This morning it’s been confirmed that NASA has given the go-ahead to SpaceX as they launch their second such mission towards the International Space Station with a Dragon capsule. This mission is known as CRS-1 and will be a rendezvous mission with the ISS done in order to resupply the station with a mission-sized load of operational cargo. This is the main difference between the mission that’s taking place now and the SpaceX mission that took place back in May of this year.
The mission will be taking place at 8:35 PM PST on October 7th (tonight) 2012 from Space Launch Complex 40 at Cape Canaveral Air Force Station in Florida. This mission will take place just miles away from NASA’s own space shuttle launch pads and the Dragon capsule will – if all goes as planned – join the ISS three days after taking off. Propelling the capsule into space will be SpaceX’s Falcon 9 rocket – the first stage of this takeoff includes kerosene and oxygen-powered Merlin engines.
The second stage include a single Merlin engine that will make a boost of the Dragon into its orbit which will lead it directly to the station. A pair of solar arrays will be deploying from the Dragon capsule just 11 minutes after it’s been put into orbit. Controllers on Earth will then begin testing rendezvous sensors galore. Video below shows a successful Static Fire test conducted last month for the CRS-1 mission we’re seeing today:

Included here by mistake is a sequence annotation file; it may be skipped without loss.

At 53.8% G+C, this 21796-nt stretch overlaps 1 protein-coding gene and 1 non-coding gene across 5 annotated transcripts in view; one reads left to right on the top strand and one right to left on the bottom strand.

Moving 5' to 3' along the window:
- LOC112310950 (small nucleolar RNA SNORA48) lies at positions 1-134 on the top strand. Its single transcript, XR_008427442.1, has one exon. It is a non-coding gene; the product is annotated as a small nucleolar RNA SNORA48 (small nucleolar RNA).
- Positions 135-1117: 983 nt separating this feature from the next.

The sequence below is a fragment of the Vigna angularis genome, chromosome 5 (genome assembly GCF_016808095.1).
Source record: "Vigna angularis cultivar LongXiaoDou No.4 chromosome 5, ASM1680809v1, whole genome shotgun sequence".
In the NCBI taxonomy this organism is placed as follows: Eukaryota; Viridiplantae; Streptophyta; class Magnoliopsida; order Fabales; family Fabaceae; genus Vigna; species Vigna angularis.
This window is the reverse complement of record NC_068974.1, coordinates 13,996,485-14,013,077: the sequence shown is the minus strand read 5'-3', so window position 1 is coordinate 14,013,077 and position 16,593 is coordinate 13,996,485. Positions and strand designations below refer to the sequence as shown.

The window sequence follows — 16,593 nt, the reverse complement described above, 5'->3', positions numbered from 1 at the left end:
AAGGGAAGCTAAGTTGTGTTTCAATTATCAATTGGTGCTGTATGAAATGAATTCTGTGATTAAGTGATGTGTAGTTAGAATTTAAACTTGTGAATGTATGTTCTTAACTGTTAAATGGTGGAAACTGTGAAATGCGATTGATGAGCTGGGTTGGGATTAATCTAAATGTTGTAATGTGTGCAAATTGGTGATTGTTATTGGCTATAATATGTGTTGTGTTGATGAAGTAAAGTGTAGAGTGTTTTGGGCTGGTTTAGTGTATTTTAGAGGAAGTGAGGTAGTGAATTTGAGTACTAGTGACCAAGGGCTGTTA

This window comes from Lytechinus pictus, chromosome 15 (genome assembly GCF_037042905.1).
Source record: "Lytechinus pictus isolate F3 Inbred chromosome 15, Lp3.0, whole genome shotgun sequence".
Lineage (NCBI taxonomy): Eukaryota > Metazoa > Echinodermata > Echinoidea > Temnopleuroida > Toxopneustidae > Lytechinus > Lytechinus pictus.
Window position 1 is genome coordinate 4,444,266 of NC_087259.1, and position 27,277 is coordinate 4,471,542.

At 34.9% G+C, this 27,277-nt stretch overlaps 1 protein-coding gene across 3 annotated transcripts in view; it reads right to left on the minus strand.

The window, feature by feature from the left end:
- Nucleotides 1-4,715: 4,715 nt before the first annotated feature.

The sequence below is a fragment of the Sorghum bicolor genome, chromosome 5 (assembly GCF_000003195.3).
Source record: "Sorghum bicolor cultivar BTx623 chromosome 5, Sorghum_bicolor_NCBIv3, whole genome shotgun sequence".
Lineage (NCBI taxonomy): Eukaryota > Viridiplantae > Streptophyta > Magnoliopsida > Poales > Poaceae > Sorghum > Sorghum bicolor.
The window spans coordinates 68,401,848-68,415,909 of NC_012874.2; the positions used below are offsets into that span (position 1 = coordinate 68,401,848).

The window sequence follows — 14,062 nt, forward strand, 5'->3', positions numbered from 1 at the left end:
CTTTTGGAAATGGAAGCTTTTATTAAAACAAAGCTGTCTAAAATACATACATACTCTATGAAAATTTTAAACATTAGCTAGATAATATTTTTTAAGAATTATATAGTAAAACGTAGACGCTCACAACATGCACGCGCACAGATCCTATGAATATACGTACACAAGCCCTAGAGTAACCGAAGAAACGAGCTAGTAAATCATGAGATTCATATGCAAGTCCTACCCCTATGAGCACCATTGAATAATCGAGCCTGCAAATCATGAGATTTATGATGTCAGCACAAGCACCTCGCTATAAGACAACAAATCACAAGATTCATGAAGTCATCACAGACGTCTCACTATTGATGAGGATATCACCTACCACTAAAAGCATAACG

The Dragon capsule will spend right around three weeks connected to the station while supplies are taken out, then it’ll return to Earth. Supplies include a freezer for the station’s scientific samples, a powered middeck locker, and a collection of materials for the astronauts currently living on the station. The locker contains an experiment that NASA is not disclosing at this time.
The mission capsule will be returning with more than a ton (literally) of scientific samples collected at the station. Also included will be hardware used by the engineers up unto this point. This mission’s Dragon capsule will be joined in the future by the Orbital Sciences’ Cygnus spacecraft and Antares rocket, both of them due for demonstration later this year – get pumped up!